(Go"man) n. [Prob. fr. good man; but cf. also AS. gumman a man, OHG. gomman man,
husband.] A husband; a master of a family. [Obs.]
(Go"mar*ist Go"mar*ite) n. (Eccl.-Hist.) One of the followers of Francis Gomar or Gomarus,
a Dutch disciple of Calvin in the 17th century, who strongly opposed the Arminians.
(Gom"bo) n. See Gumbo.
(Gome) n. [AS. guma; akin to Goth. guma, L. homo. See Bridegroom.] A man. [Obs.] P.
(Gome), n. [Cf. Icel. gormr ooze, mud.] The black grease on the axle of a cart or wagon wheel;
called also gorm. See Gorm. [Prov. Eng.]
(Go"mer) n. A Hebrew measure. See Homer.
(Go"mer), n. (Gun.) A conical chamber at the breech of the bore in heavy ordnance, especially
in mortars; named after the inventor.
(Gom"me*lin) n. [F. gommeline, from gomme gum.] (Chem.) See Dextrin.
(||Gom*phi"a*sis) n. [NL., fr. Gr. toothache or gnashing of teeth, fr. a grinder tooth, from a
bolt.] (Med.) A disease of the teeth, which causes them to loosen and fall out of their sockets.
(||Gom*pho"sis) n. [NL., fr. Gr. prop., a bolting together, fr. to fasten with bolts or nails,
bolt, nail: cf. F. gomphose.] (Anat.) A form of union or immovable articulation where a hard part is
received into the cavity of a bone, as the teeth into the jaws.
(Go*mu"ti) n. [Malayan gumuti.] A black, fibrous substance resembling horsehair, obtained
from the leafstalks of two kinds of palms, Metroxylon Sagu, and Arenga saccharifera, of the Indian
islands. It is used for making cordage. Called also ejoo.
(Gon) imp. & p. p. of Go. [Obs.] Chaucer.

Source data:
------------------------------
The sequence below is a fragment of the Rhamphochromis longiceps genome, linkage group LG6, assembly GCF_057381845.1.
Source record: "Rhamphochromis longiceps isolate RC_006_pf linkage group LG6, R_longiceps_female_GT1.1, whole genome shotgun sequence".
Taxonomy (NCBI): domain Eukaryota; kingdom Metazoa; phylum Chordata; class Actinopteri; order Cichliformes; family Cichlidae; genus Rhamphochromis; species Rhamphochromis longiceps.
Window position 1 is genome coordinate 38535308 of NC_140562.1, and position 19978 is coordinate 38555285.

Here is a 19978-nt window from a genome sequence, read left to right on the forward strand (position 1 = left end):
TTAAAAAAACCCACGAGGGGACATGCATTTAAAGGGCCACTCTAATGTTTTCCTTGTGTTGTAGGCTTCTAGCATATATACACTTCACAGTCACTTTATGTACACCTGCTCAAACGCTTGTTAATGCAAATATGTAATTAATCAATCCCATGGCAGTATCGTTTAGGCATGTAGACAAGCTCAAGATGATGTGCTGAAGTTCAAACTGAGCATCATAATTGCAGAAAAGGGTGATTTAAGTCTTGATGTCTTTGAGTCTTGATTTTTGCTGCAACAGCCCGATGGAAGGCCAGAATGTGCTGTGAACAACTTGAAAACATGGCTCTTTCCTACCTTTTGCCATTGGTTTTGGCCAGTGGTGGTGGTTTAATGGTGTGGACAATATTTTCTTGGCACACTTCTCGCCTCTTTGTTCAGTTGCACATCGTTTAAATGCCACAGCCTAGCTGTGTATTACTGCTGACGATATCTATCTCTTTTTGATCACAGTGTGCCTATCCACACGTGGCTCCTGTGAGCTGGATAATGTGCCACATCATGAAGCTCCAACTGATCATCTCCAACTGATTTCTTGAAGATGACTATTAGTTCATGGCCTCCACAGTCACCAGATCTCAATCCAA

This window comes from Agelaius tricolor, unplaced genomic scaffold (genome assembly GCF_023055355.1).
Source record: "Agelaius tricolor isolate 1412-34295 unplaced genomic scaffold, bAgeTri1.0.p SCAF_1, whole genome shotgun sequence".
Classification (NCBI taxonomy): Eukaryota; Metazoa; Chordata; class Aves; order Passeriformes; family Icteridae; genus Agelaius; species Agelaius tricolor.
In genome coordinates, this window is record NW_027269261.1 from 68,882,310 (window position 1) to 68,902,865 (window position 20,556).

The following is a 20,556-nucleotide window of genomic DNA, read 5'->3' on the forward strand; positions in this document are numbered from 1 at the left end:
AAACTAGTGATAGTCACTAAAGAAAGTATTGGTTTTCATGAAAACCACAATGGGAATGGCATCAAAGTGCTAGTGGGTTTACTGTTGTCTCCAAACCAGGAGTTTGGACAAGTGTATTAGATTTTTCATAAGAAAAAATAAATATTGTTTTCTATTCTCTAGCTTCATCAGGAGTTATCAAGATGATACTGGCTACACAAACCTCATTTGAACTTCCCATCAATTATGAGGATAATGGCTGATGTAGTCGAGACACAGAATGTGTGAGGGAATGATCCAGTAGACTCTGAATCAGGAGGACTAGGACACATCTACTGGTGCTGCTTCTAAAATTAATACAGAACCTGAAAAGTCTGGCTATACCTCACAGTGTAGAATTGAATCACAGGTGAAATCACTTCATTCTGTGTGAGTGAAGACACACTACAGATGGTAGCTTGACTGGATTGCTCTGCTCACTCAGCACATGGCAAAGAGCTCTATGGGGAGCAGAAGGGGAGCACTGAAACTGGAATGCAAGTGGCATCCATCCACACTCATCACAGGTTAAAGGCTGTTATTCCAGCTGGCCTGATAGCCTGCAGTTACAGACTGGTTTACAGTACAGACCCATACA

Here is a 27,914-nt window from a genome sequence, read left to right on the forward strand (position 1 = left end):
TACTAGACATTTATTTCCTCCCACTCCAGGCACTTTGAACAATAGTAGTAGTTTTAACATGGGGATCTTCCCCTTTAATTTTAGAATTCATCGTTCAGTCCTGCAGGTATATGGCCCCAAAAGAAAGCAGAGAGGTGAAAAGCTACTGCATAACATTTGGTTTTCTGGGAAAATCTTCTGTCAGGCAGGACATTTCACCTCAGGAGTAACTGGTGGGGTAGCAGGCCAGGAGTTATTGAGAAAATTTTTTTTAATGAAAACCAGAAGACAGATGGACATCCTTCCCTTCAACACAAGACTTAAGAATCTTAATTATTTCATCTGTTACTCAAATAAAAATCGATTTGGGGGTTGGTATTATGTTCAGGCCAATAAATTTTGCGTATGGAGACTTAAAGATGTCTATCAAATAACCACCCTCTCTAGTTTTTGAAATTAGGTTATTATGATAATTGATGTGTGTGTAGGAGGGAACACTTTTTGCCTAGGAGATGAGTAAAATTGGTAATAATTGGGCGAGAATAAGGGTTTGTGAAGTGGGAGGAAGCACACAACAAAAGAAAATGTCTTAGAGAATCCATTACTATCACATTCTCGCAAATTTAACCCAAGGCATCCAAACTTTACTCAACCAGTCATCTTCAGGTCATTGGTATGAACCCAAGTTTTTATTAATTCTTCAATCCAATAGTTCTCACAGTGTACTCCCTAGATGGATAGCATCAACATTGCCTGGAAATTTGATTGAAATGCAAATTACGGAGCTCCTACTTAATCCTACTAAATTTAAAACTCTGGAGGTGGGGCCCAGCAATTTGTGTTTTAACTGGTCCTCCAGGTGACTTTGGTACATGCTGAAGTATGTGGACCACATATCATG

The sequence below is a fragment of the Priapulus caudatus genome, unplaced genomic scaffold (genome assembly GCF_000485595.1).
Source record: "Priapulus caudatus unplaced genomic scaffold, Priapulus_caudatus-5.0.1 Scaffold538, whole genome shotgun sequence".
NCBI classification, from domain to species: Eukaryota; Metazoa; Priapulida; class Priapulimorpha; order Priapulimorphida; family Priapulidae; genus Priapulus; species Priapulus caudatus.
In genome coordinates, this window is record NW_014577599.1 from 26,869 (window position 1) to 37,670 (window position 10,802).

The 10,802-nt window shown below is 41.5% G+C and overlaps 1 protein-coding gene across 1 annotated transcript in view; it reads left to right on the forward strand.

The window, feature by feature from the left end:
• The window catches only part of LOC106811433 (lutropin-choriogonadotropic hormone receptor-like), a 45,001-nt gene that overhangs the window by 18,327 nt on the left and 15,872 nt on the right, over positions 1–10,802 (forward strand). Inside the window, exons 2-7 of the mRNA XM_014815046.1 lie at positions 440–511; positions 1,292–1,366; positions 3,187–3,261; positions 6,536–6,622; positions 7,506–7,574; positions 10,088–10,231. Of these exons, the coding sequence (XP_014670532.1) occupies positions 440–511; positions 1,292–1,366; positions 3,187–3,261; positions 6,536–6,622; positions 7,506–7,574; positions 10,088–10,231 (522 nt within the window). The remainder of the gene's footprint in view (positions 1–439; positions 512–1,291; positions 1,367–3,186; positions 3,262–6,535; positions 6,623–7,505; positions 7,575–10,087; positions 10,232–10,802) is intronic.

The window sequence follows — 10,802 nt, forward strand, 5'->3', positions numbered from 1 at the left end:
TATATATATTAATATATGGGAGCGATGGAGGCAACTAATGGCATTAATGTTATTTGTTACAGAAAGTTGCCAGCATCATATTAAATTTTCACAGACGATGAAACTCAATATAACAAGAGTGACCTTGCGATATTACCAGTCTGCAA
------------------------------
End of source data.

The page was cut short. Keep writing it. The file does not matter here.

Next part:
(Gon"ad) n.; pl. Gonads (Anat.) One of the masses of generative tissue primitively alike in
both sexes, but giving rise to either an ovary or a testis; a generative gland; a germ gland. Wiedersheim.
(Go"na*kie) n. (Bot.) An African timber tree
(||Go`nan*gi"um) n.; pl. L. Gonangia E. Gonangiums [NL., fr. Gr. offspring + vessel.]
(Zoöl.) See Gonotheca.
(Gon"do*la) n. [It., dim. of gonda a gondola; cf. LL. gandeia a kind of boat, Gr. a drinking
vessel; said to be a Persian word; cf. F. gondole gondola, cup.]
1. A long, narrow boat with a high prow and stern, used in the canals of Venice. A gondola is usually
propelled by one or two oarsmen who stand facing the prow, or by poling. A gondola for passengers
has a small open cabin amidships, for their protection against the sun or rain. A sumptuary law of Venice
required that gondolas should be painted black, and they are customarily so painted now.
2. A flat-bottomed boat for freight. [U. S.]
3. A long platform car, either having no sides or with very low sides, used on railroads. [U. S.]
(Gon"do*let) n. [It. gondoletta, dim. of gondola.] A small gondola. T. Moore.
(Gon`do*lier") n. [It. gondoliere: cf. F. gondolier.] A man who rows a gondola.